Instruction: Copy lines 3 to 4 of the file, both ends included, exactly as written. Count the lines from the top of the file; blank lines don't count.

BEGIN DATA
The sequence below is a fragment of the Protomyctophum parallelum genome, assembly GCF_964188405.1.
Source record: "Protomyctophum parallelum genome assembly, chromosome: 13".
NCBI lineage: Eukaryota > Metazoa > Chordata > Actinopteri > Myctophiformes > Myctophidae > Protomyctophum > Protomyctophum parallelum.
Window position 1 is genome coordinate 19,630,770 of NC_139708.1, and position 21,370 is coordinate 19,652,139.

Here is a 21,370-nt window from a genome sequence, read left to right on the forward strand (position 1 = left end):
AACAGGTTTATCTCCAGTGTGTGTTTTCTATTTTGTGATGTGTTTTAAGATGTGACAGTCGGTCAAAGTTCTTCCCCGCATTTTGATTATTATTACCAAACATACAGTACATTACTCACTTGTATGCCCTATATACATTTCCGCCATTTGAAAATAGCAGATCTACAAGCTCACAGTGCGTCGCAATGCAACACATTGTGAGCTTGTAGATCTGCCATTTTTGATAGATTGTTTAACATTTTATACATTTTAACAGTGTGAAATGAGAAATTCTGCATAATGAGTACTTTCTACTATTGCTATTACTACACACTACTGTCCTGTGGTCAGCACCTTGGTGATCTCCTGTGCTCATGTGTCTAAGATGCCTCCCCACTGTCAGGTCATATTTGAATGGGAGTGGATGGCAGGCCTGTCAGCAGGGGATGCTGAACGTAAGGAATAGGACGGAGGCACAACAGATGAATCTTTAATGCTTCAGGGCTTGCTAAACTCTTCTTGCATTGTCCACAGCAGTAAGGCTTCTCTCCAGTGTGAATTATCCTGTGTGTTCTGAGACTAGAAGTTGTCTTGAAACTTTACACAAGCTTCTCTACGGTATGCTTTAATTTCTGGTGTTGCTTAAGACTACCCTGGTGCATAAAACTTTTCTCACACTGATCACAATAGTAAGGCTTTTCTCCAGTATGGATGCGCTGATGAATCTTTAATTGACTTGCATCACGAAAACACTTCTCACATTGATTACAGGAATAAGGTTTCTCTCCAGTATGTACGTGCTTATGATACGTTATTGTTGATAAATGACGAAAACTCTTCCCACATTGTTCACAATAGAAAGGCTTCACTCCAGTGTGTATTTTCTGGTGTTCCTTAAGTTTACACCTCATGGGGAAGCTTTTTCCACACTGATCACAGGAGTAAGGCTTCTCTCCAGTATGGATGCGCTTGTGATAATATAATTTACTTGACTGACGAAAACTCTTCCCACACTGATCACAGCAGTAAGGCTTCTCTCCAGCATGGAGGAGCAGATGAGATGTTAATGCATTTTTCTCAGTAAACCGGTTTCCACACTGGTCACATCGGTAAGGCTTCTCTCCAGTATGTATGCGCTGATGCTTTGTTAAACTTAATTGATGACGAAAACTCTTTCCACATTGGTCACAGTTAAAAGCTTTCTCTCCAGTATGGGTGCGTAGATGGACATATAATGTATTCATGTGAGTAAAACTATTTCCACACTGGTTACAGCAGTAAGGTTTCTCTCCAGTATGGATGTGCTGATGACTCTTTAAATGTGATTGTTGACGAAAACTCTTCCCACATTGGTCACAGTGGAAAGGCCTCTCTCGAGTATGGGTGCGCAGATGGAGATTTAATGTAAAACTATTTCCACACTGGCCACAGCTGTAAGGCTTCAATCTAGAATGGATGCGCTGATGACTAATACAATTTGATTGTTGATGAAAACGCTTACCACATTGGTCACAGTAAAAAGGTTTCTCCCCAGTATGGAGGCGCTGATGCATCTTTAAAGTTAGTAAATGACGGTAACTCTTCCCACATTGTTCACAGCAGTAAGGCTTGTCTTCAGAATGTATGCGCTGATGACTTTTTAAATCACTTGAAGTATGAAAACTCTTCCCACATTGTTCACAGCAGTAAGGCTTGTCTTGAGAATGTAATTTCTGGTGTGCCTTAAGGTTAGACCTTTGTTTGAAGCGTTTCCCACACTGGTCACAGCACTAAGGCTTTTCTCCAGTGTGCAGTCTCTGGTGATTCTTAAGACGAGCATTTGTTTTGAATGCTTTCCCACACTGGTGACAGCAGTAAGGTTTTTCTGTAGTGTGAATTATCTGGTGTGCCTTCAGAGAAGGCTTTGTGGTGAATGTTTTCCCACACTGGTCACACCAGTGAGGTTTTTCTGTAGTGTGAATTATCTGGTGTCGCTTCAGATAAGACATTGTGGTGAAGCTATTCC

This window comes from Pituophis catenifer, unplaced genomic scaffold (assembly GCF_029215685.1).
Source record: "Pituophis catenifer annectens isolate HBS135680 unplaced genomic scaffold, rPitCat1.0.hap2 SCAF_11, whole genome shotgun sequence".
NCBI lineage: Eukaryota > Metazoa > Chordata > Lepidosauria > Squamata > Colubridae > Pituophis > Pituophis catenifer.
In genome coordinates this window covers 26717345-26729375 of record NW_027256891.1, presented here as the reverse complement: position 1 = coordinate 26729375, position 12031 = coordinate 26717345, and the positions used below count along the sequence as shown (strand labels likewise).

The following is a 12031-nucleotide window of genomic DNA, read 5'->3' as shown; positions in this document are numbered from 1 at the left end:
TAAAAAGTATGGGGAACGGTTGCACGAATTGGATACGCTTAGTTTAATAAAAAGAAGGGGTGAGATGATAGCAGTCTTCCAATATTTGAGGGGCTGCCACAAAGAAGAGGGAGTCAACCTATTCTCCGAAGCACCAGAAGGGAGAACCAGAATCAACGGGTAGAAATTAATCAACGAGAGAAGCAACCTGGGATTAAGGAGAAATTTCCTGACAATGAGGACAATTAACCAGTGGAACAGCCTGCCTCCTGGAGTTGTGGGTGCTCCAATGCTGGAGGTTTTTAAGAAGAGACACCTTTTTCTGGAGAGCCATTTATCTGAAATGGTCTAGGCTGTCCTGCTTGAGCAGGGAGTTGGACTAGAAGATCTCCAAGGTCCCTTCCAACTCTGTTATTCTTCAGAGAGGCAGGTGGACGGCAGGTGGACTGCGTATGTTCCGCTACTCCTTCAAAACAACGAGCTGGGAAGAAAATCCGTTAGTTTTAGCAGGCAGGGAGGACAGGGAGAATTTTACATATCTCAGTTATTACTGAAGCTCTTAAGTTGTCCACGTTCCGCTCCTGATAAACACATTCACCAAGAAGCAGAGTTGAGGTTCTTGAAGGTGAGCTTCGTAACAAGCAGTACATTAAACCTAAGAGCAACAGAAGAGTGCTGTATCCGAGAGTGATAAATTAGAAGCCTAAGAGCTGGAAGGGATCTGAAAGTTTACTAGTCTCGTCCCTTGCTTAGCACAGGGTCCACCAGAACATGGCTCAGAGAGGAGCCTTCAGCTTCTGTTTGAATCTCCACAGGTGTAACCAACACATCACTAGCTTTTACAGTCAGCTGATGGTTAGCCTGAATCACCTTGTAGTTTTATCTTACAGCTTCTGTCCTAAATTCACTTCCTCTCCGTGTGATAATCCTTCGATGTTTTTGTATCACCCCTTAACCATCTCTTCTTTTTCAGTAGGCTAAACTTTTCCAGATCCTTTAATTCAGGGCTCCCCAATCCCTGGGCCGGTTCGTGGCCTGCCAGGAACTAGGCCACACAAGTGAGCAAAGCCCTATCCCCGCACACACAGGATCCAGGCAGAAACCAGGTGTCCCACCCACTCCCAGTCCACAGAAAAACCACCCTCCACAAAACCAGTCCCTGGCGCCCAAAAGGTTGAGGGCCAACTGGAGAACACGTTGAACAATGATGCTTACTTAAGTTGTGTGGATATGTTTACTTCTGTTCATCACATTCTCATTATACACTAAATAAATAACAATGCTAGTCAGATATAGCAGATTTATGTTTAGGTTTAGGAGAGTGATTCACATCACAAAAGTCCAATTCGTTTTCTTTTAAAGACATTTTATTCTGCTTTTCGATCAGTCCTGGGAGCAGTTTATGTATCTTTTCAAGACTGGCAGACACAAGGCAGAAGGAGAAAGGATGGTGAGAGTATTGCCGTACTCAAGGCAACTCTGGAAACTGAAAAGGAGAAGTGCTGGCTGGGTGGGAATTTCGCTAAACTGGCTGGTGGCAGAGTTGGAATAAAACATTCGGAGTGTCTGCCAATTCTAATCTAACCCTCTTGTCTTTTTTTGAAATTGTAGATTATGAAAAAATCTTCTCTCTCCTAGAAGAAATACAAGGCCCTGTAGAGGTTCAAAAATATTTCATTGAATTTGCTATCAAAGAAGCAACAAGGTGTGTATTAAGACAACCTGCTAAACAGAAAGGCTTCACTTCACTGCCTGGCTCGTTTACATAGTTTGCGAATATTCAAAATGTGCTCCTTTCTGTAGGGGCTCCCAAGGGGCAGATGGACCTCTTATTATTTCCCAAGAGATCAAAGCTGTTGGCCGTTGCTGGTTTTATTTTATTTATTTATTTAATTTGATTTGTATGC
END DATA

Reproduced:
NCBI lineage: Eukaryota > Metazoa > Chordata > Actinopteri > Myctophiformes > Myctophidae > Protomyctophum > Protomyctophum parallelum.
Window position 1 is genome coordinate 19,630,770 of NC_139708.1, and position 21,370 is coordinate 19,652,139.